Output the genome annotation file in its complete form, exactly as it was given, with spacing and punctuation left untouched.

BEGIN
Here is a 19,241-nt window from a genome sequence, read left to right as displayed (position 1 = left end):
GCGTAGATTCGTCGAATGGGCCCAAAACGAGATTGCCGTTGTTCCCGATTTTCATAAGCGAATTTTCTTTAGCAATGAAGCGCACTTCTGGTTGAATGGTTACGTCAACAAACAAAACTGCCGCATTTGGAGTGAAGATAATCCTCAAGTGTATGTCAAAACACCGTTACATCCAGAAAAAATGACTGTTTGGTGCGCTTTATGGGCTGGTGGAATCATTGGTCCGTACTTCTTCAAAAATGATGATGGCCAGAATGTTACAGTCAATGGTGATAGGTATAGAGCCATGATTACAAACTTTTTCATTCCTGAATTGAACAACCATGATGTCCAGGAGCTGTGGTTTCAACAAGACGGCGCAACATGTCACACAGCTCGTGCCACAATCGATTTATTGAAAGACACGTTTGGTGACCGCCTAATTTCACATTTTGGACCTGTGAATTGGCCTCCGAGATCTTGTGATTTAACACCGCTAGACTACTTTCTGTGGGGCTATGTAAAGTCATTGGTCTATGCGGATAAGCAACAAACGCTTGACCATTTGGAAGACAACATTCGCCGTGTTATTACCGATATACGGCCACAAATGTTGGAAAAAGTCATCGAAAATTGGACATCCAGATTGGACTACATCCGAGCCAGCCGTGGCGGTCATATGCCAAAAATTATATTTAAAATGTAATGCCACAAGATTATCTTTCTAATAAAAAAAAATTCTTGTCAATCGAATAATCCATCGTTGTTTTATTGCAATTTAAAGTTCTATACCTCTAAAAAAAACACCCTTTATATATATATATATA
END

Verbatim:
Here is a 19,241-nt window from a genome sequence, read left to right as displayed (position 1 = left end):
GCGTAGATTCGTCGAATGGGCCCAAAACGAGATTGCCGTTGTTCCCGATTTTCATAAGCGAATTTTCTTTAGCAATGAAGCGCACTTCTGGTTGAATGGTTACGTCAACAAACAAAACTGCCGCATTTGGAGTGAAGATAATCCTCAAGTGTATGTCAAAACACCGTTACATCCAGAAAAAATGACTGTTTGGTGCGCTTTATGGGCTGGTGGAATCATTGGTCCGTACTTCTTCAAAAATGATGATGGCCAGAATGTTACAGTCAATGGTGATAGGTATAGAGCCATGATTACAAACTTTTTCATTCCTGAATTGAACAACCATGATGTCCAGGAGCTGTGGTTTCAACAAGACGGCGCAACATGTCACACAGCTCGTGCCACAATCGATTTATTGAAAGACACGTTTGGTGACCGCCTAATTTCACATTTTGGACCTGTGAATTGGCCTCCGAGATCTTGTGATTTAACACCGCTAGACTACTTTCTGTGGGGCTATGTAAAGTCATTGGTCTATGCGGATAAGCAACAAACGCTTGACCATTTGGAAGACAACATTCGCCGTGTTATTACCGATATACGGCCACAAATGTTGGAAAAAGTCATCGAAAATTGGACATCCAGATTGGACTACATCCGAGCCAGCCGTGGCGGTCATATGCCAAAAATTATATTTAAAATGTAATGCCACAAGATTATCTTTCTAATAAAAAAAAATTCTTGTCAATCGAATAATCCATCGTTGTTTTATTGCAATTTAAAGTTCTATACCTCTAAAAAAAACACCCTTTATATATATATATATA